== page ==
Have You Heard About This Killer Plant?
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Symptoms can be quite severe and progress from red and irritated skin to large, fluid-filled blisters resembling burn symptoms. Affected areas may remain sensitive to ultraviolet light and re-eruptions of lesions and blisters may occur for several years. The good news is, your moist skin must come in contact with sap from broken stems, crushed leaves, roots, flowers or seeds and then be exposed to sunlight for symptoms to occur. Upon exposure, symptoms will take 1-3 days to appear.
Giant hogweed (Heracleum mantegazzianum) resembles several of our natives but is much, much larger. Plants closely resemble Cow Parsnip (Heracleum lanatum), Queen Anne’s Lace (Daucus carota), and even Elderberry (Sambucus canadensis) but can be upwards of 10 to 20 feet tall with a leaf spread of 5 feet and flowers in an umbrella shape up to 2 feet wide. For more information on identification and comparison to look-alikes, visit the New York Department of Environmental Conservation.
These are invasive plants listed on the federal noxious weed list, North Carolina Class A Noxious weed list, and listed by several states as a prohibited plant species. In North Carolina, noxious weeds are regulated through the Plant Industry Division’s Plant Protection Section of the North Carolina Department of Agriculture and Consumer Services (NCDA&CS). There is a current Pest Alert out through their office for Giant Hogweed.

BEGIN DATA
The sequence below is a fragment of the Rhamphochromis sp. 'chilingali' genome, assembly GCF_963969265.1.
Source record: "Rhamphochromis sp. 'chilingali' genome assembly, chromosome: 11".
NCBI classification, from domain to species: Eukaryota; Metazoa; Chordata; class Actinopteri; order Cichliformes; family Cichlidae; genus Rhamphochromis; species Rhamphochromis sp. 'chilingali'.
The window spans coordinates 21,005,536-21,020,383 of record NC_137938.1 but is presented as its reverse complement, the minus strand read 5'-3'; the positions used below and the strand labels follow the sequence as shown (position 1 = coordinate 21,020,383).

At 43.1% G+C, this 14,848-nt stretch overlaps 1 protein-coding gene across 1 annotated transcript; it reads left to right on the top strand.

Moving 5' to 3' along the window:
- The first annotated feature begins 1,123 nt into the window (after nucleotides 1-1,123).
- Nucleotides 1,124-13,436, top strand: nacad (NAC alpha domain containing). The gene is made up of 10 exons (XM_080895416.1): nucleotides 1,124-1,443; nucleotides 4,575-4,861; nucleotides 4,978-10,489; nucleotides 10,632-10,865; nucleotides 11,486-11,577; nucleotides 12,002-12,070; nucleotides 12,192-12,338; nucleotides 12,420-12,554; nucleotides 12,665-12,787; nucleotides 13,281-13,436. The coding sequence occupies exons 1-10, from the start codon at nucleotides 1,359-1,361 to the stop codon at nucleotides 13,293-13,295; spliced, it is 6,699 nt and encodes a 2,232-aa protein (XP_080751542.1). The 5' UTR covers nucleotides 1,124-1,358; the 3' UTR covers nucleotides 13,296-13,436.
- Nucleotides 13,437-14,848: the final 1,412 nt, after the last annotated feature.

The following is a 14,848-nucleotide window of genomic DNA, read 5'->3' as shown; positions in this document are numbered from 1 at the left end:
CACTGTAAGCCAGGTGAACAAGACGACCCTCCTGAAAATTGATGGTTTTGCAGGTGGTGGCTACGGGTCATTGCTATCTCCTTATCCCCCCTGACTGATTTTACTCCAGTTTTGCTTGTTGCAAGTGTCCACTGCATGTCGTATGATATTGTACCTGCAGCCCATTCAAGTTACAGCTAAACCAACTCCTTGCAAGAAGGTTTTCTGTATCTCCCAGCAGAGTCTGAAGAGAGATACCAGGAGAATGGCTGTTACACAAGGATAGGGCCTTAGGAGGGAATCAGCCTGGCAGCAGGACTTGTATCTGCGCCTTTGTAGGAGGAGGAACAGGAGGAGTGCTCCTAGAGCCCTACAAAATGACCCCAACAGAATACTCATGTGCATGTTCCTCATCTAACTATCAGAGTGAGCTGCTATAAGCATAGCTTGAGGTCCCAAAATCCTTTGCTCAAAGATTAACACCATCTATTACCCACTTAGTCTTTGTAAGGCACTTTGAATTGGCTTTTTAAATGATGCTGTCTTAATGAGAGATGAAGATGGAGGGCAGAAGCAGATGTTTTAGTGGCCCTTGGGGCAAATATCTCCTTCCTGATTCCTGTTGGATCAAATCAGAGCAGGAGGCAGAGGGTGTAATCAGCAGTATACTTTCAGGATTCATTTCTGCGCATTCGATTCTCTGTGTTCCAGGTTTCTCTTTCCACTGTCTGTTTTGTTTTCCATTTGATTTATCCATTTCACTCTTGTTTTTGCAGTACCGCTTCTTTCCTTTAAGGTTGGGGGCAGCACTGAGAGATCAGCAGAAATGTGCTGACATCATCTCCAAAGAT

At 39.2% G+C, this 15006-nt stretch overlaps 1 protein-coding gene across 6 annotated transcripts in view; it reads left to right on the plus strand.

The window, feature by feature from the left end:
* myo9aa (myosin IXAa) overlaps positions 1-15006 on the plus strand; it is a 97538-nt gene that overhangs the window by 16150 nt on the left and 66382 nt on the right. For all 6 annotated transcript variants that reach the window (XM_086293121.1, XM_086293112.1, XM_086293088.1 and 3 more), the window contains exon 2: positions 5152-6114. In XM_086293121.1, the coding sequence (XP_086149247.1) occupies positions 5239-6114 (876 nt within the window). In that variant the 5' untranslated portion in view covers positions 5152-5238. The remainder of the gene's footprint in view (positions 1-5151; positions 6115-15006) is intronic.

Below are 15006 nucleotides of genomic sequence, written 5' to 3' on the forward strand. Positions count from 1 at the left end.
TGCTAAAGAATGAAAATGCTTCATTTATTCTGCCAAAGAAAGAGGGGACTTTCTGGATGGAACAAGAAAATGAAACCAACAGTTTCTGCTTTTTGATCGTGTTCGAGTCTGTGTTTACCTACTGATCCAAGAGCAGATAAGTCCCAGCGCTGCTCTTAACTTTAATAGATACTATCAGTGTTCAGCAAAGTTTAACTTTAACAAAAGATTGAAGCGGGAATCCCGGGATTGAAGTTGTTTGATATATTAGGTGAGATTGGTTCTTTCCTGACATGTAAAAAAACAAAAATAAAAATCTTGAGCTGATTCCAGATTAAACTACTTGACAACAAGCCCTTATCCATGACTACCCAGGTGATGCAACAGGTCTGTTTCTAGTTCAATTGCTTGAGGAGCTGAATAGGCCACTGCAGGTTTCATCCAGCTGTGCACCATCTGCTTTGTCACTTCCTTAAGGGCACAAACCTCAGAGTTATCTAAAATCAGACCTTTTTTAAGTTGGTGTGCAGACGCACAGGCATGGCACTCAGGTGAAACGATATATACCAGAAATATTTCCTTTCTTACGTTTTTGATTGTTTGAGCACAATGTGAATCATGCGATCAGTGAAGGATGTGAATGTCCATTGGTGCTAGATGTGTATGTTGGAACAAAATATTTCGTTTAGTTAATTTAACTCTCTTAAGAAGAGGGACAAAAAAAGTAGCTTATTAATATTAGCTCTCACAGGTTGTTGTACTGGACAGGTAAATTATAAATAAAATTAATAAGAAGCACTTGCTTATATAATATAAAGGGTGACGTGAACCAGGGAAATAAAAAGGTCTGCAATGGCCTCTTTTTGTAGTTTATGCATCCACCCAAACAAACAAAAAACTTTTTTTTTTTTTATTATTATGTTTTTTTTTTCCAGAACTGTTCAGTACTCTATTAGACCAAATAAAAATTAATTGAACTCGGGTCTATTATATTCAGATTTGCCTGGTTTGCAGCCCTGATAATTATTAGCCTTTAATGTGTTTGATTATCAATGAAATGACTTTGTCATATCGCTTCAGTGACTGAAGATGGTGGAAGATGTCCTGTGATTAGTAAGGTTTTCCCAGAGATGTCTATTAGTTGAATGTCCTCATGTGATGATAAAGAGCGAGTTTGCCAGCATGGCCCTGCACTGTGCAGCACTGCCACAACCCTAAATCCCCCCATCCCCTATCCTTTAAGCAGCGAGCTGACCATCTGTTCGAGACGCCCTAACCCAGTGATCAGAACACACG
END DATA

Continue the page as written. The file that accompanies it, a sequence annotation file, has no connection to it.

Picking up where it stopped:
Giant hogweed, like many other noxious weeds, was brought here as an ornamental and escaped cultivation. It can move rapidly producing up to 100,000 seeds in a season. The seeds can remain viable in the soil for a period of 10 years. The plant can grow among a wide range of habitats but prefers rich, damp soil found along streams, roadside ditches, or other disturbed moist areas. Most typically it is found in a cooler climate like the mountains of North Carolina.
North Carolina Department of Agriculture and Consumer Services is currently working to eradicate giant hogweed in the state. They have identified and mapped the few infestations known in the state for this purpose. If you feel that you have spotted giant hogweed, please contact your local N.C. Cooperative Extension office or contact NCDA&CS Weed Specialist, Dr. Bridget Lassiter (919/707-3749; email@example.com). Find your local N.C. Cooperative Extension office.
In light of being in the public eye over the last few weeks you can rest easy in North Carolina. Infestations of giant hogweed are only found in Watauga County in North Carolina according to NCDA&CS. These areas were planted by a homeowner and have been under quarantine for nearly a decade. There have been no known instances of the noxious weed outside of Watauga County, NC.
More information on identification, distribution, biology, and health impacts can be found through this New York Department of Environmental Conservation factsheet.
This article was written by Gene Fox, N.C. Cooperative Extension Area Consumer Horticulture Agent, serving Beaufort, Hyde, Tyrrell, and Washington counties. Gene has more horticulture information on the Blacklands Area Horticulture Facebook page and @Foxplantguy on Twitter, including upcoming programs and volunteer opportunities.